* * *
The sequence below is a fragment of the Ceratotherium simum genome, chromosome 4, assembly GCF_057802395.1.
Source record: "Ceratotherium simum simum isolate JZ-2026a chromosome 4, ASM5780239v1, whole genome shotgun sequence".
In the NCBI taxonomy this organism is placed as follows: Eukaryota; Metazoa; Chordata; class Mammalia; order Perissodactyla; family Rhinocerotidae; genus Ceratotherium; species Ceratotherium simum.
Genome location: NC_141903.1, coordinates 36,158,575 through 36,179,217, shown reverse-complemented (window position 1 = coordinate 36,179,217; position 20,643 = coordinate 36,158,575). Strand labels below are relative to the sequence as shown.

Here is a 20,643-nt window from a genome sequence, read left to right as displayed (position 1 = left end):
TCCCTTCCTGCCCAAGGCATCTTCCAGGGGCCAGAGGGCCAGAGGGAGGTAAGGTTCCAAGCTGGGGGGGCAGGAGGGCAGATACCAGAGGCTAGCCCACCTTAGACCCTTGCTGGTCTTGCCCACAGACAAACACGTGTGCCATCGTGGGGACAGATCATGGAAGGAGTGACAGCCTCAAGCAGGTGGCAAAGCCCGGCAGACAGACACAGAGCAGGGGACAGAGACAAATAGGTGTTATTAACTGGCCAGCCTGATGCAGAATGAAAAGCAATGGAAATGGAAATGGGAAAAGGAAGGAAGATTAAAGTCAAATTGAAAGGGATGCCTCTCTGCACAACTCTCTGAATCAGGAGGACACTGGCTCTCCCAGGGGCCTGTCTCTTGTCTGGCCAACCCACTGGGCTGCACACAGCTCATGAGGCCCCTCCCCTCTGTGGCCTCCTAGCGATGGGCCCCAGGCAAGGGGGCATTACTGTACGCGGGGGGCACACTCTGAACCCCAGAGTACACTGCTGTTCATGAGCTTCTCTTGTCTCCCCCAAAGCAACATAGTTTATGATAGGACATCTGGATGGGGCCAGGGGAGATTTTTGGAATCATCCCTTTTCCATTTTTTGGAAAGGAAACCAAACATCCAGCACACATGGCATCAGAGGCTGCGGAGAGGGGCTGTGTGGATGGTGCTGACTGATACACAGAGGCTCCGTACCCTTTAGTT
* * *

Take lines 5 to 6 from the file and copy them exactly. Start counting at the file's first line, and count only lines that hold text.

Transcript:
Here is a 20,643-nt window from a genome sequence, read left to right as displayed (position 1 = left end):
TCCCTTCCTGCCCAAGGCATCTTCCAGGGGCCAGAGGGCCAGAGGGAGGTAAGGTTCCAAGCTGGGGGGGCAGGAGGGCAGATACCAGAGGCTAGCCCACCTTAGACCCTTGCTGGTCTTGCCCACAGACAAACACGTGTGCCATCGTGGGGACAGATCATGGAAGGAGTGACAGCCTCAAGCAGGTGGCAAAGCCCGGCAGACAGACACAGAGCAGGGGACAGAGACAAATAGGTGTTATTAACTGGCCAGCCTGATGCAGAATGAAAAGCAATGGAAATGGAAATGGGAAAAGGAAGGAAGATTAAAGTCAAATTGAAAGGGATGCCTCTCTGCACAACTCTCTGAATCAGGAGGACACTGGCTCTCCCAGGGGCCTGTCTCTTGTCTGGCCAACCCACTGGGCTGCACACAGCTCATGAGGCCCCTCCCCTCTGTGGCCTCCTAGCGATGGGCCCCAGGCAAGGGGGCATTACTGTACGCGGGGGGCACACTCTGAACCCCAGAGTACACTGCTGTTCATGAGCTTCTCTTGTCTCCCCCAAAGCAACATAGTTTATGATAGGACATCTGGATGGGGCCAGGGGAGATTTTTGGAATCATCCCTTTTCCATTTTTTGGAAAGGAAACCAAACATCCAGCACACATGGCATCAGAGGCTGCGGAGAGGGGCTGTGTGGATGGTGCTGACTGATACACAGAGGCTCCGTACCCTTTAGTT